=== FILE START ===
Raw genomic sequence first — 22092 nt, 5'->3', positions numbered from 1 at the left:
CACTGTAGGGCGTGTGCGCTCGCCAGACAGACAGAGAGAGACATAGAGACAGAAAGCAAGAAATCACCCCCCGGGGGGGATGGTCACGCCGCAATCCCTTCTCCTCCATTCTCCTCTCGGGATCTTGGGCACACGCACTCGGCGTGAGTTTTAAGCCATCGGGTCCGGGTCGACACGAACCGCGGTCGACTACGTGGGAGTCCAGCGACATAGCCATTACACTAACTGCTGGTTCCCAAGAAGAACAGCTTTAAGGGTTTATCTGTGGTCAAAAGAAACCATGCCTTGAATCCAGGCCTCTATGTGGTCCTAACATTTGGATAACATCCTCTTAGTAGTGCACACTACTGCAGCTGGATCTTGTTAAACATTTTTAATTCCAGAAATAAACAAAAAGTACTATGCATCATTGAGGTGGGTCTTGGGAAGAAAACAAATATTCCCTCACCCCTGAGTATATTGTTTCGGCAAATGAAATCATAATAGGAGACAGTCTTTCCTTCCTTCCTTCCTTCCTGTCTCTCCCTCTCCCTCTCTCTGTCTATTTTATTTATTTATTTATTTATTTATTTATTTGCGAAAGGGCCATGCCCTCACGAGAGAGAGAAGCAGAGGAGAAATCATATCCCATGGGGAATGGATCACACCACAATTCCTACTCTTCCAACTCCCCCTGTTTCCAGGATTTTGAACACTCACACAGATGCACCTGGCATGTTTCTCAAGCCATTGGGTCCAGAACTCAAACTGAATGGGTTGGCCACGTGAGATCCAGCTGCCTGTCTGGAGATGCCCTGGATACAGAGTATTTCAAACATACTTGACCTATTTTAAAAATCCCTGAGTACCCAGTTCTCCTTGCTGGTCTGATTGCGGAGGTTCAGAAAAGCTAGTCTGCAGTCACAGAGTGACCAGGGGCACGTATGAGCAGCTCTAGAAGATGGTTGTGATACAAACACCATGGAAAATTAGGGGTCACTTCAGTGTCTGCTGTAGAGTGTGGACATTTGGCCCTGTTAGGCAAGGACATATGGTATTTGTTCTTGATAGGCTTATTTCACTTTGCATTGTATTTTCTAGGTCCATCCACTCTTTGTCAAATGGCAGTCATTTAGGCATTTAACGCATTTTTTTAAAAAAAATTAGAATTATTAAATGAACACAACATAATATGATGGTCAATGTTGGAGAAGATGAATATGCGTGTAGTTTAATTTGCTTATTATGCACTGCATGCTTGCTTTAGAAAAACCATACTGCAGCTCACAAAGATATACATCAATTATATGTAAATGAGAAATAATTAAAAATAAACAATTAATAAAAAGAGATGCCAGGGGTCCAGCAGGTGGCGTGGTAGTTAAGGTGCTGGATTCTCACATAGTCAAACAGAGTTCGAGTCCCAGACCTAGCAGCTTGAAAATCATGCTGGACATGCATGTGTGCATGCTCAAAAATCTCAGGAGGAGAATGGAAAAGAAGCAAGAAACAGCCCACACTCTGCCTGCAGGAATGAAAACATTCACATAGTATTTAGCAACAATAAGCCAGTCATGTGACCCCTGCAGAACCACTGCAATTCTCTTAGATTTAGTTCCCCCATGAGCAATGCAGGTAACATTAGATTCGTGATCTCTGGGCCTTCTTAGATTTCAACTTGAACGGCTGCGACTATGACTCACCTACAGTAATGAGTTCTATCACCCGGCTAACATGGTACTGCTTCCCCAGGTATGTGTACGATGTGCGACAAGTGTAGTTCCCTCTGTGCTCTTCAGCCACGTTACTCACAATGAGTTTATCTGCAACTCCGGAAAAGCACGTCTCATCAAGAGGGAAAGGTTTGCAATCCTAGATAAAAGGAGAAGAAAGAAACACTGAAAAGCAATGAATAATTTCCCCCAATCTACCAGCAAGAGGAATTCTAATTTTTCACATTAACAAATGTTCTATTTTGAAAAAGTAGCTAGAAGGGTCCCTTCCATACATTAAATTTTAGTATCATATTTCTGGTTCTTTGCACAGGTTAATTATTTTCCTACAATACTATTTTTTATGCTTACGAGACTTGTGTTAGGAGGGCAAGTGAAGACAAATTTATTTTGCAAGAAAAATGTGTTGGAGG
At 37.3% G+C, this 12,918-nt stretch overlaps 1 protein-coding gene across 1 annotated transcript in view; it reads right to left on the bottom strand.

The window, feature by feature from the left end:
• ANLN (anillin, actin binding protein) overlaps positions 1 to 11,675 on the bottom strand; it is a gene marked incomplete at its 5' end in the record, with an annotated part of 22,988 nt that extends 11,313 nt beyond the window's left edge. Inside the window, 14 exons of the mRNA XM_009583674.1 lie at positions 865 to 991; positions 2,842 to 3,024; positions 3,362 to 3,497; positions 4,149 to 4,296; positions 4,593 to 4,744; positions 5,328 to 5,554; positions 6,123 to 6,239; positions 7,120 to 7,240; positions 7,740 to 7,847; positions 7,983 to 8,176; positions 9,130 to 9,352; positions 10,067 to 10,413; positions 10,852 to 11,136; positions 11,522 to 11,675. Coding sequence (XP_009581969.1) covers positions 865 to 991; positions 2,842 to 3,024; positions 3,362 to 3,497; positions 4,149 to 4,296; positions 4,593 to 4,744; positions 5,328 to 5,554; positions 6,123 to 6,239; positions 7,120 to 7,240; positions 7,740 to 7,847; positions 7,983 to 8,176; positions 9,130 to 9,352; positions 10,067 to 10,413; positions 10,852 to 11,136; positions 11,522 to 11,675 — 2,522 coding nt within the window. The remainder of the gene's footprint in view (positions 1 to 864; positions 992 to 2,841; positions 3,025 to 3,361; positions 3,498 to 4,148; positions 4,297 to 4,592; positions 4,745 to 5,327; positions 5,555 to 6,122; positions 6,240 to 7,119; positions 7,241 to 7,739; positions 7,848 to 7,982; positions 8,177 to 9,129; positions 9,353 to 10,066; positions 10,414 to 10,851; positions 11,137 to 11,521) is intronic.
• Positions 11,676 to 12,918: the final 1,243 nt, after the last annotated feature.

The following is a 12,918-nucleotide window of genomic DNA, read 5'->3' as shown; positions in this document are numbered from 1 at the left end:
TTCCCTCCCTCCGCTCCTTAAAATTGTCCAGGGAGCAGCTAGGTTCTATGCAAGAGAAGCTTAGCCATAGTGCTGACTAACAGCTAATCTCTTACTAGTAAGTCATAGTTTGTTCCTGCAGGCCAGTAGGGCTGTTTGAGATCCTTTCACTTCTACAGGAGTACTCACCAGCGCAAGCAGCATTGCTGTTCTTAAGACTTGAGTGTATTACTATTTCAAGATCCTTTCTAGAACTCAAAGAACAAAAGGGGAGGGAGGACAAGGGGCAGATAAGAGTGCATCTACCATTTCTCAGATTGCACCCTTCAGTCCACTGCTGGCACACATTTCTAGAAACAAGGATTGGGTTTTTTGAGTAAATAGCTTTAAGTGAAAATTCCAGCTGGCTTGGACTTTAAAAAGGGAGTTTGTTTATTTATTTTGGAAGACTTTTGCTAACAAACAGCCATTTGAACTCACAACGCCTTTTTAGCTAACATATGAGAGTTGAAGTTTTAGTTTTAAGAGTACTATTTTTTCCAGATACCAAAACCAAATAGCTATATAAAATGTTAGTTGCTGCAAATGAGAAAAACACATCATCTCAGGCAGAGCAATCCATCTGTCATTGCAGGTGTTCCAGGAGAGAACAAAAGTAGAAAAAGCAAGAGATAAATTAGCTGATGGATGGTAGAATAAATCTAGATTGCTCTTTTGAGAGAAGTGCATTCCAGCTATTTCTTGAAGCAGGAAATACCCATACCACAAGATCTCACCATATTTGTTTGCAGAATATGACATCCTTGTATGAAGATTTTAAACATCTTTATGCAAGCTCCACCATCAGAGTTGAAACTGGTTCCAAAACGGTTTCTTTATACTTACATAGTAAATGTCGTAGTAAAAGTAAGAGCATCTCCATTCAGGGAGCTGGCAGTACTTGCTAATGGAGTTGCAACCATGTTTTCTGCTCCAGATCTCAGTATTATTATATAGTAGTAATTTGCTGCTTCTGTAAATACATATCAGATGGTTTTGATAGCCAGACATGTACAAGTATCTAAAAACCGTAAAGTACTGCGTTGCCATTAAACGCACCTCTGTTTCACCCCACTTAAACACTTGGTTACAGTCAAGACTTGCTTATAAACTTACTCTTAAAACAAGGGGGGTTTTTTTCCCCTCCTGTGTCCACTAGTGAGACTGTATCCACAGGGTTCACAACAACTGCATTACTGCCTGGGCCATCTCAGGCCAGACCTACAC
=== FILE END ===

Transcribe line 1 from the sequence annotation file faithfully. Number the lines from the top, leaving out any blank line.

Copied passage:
Raw genomic sequence first — 22092 nt, 5'->3', positions numbered from 1 at the left: